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County Compromise on DDA Tax Sharing May Be in the Works, Says VanDyke

Long Process in Store at Monitor Township for Proposed Tech Park Expansion

February 27, 2004       Leave a Comment
By: Dave Rogers

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Aerial View - Valley Center Technology Park
 

      Tax sharing agreements with Bay County that would allow expansion of the Valley Center Technology Park may soon be reached, according to Cliff VanDyke, president of the Bay County Growth Alliance.

      However, a long process of approvalsstill is required at Monitor Township before the 200 acre expansion of the park would be approved, he said.

      VanDyke was optimistic about prospects for the agreement after a series of crucial meetings last week, including a public hearing at Monitor Township and several meetings with county commissioners.

      The county planning committee on a 7-1 vote tabled a resolution proposed by Commissioner Michael Lutz that would have thrown a monkey wrench into expansion of the park. Lutzwas the only "no" vote on the motion to table. Voting to table were commissioners Brian Elder, Kim Coonan, Pat Beson, Scott Holman, Eugene Gwizdala, Dennis Poirier and Richard Byrne.

      "The county indicated a willingness to negotiate a compromise, to work out an agreement, and I see that as very positive," he said.

      Meanwhile, Kenneth A. Lange, chairman of the Bangor Township DDA has reported that the vast majority of "captured" property taxes in the Bangor DDA district go to support local schools. The same situation is true in Monitor, says VanDyke.

      A report on the Bangor Township DDA Development Area shows that schools currently collect 66.3 percent of all property taxes resulting from new development within the current DDA Development Area. Local tax authorities currently collect 8.4 percent. The balance is captured by the Bangor DDA to pay for previously approved economic development projects to fund new opportunities.

      VanDyke responded to statements that most of the businesses in the 220 acre park were from the local area by stating: "That's exactly what the function of the park is supposed to be, retaining jobs that otherwise might be lost to the area."

      He said research by theMichigan Economic Development Commission (MEDC) shows that 90 percent of new jobs are created by the expansion of local businesses.

      "Rarely is a new business from outside the area attracted to a community," said VanDyke. "We have Metal Sales that moved here from Indiana and that puts us right at the five percent mark where MEDC says we ought to be." He was referring to the fact that one of 20 businesses in the park moved from outside the area.

      VanDyke said the definition of which businesses are local and which are not is a matter of opinion, also. For example, Quantum Composites and Corrigan Moving both came to the park from Midland and Interlink and Metro Fab both moved from Freeland while Straits Corp. moved here from EastTawas.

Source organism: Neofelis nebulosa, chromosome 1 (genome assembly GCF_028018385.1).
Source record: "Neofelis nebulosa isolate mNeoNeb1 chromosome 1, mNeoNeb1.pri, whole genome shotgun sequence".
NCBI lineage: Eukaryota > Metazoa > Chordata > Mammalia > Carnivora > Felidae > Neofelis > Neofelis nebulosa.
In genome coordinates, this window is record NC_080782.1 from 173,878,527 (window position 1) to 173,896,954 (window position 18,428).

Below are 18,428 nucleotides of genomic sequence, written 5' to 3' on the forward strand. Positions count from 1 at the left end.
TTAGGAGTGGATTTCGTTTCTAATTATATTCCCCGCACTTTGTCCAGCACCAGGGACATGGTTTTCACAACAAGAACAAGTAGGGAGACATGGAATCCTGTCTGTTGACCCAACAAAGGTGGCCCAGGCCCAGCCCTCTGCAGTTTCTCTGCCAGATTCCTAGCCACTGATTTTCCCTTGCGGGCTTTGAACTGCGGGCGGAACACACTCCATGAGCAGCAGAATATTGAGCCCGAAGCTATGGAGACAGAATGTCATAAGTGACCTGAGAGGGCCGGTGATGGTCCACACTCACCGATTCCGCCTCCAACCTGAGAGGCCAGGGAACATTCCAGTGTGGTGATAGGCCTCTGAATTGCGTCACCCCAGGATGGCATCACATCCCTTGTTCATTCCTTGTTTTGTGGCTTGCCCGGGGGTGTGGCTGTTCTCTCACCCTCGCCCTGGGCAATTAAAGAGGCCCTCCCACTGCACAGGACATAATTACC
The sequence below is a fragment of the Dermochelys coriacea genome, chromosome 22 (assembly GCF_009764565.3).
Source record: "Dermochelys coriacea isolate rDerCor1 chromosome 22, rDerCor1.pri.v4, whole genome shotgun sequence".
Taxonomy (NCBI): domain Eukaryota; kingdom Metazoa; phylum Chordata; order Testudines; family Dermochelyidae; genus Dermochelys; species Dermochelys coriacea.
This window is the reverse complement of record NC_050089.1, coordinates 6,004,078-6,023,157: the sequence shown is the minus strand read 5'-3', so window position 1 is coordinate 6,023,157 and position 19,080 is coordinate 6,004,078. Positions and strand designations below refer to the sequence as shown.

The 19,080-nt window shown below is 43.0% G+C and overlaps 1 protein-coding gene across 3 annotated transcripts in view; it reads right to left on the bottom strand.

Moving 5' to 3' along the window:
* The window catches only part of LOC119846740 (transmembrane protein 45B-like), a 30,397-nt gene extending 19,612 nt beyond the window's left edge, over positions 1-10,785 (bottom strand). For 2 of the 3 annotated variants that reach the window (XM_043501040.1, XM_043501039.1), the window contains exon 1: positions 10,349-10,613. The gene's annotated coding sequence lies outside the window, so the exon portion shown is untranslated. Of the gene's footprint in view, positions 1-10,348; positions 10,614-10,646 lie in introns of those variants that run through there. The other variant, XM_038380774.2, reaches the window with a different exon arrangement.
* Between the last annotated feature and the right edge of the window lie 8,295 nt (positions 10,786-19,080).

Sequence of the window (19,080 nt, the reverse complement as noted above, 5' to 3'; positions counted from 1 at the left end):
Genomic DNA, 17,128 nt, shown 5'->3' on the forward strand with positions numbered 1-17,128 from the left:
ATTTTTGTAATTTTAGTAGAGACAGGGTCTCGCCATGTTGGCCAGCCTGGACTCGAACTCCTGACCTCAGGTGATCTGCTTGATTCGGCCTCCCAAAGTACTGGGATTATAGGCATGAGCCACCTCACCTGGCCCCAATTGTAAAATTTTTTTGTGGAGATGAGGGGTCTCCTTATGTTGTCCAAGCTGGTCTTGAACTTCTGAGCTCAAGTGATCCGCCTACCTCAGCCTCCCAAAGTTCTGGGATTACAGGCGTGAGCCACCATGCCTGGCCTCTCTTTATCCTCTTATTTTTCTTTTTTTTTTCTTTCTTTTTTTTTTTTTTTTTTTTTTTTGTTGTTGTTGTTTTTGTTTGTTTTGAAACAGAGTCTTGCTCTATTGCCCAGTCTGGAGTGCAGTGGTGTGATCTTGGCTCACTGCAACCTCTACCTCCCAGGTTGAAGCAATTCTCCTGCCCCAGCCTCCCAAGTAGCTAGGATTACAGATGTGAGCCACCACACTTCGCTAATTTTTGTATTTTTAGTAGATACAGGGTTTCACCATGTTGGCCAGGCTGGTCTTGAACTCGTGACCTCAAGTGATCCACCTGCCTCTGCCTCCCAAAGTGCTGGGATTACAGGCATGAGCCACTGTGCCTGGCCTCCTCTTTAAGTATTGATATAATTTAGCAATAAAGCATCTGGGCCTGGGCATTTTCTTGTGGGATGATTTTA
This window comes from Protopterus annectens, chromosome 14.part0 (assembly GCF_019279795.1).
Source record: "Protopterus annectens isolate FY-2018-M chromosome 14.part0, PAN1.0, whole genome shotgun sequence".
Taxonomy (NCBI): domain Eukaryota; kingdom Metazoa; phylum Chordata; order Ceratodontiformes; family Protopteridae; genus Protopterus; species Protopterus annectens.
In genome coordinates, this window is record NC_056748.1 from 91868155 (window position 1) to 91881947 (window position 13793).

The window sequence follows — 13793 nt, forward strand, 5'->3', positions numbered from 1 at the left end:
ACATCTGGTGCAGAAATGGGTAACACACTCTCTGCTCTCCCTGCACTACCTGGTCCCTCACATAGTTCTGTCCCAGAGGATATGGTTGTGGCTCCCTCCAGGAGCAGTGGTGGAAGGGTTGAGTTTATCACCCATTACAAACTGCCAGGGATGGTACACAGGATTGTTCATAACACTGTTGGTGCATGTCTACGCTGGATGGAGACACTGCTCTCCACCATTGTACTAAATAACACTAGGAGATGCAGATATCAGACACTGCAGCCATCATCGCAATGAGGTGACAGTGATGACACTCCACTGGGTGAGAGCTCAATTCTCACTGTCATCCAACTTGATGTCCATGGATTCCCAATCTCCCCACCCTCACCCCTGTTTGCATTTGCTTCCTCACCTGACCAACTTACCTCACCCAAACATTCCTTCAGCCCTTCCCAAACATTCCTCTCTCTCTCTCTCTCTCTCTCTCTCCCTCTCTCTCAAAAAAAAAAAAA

"I don't see how those businesses could be considered local; and, they would not have been here if it hadn't been for the park," the Valley Center executive said.

      Meanwhile, in Monitor Township, a 60-day waiting period is running for potential taxing jurisdiction exemption requests involved with the proposed expansion of Valley Center,said VanDyke.

      First reading by the township board on the proposed expansion would be after April 23. The township board then would have to adopt an ordinance with modified boundaries and then the whole process would begin again with a draft of the tax increment financing and development plan. Another public hearing and more board approvals would be required before expansion of the park could proceed, VanDyke said, commenting: "It is not an easy process."

      The Growth Alliance has issued a draft policy statement and planning document as follows:

      "Our overall goal is the management of the Revolving Loan Fund/Business Park Development Fund to achieve the maximum number of new and retained jobs in Bay County. We will strive to increase the principal fund balance while providing an adequate operating budget.

      "Our funds can be leveragedmost effectively by partnering with a DDA type entity which can capture taxes on new investments. Captured taxes provide public facilities (roads, sewere and water lines) that encourage and facilitate private investment. In addition, public entities haveaccess to state and federal funding for business park development that is not available to private business.

      "The US-10 - Mackinaw Road corridor has proven to be one of the best business park locations in east central Michigan. The proven successful development pattern of the Monitor DDA District can be repeated in order to anticipate and accommodate future growth. This will depend on a strengthened partnership of the Growth Alliance, the DDA, the Township and the County. Our plans could receive important assistance from the proposed Bay Area Economic Development Coalition."



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Dave Rogers

Dave Rogers is a former editorial writer for the Bay City Times and a widely read,
respected journalist/writer in and around Bay City.
(Contact Dave Via Email at carraroe@aol.com)

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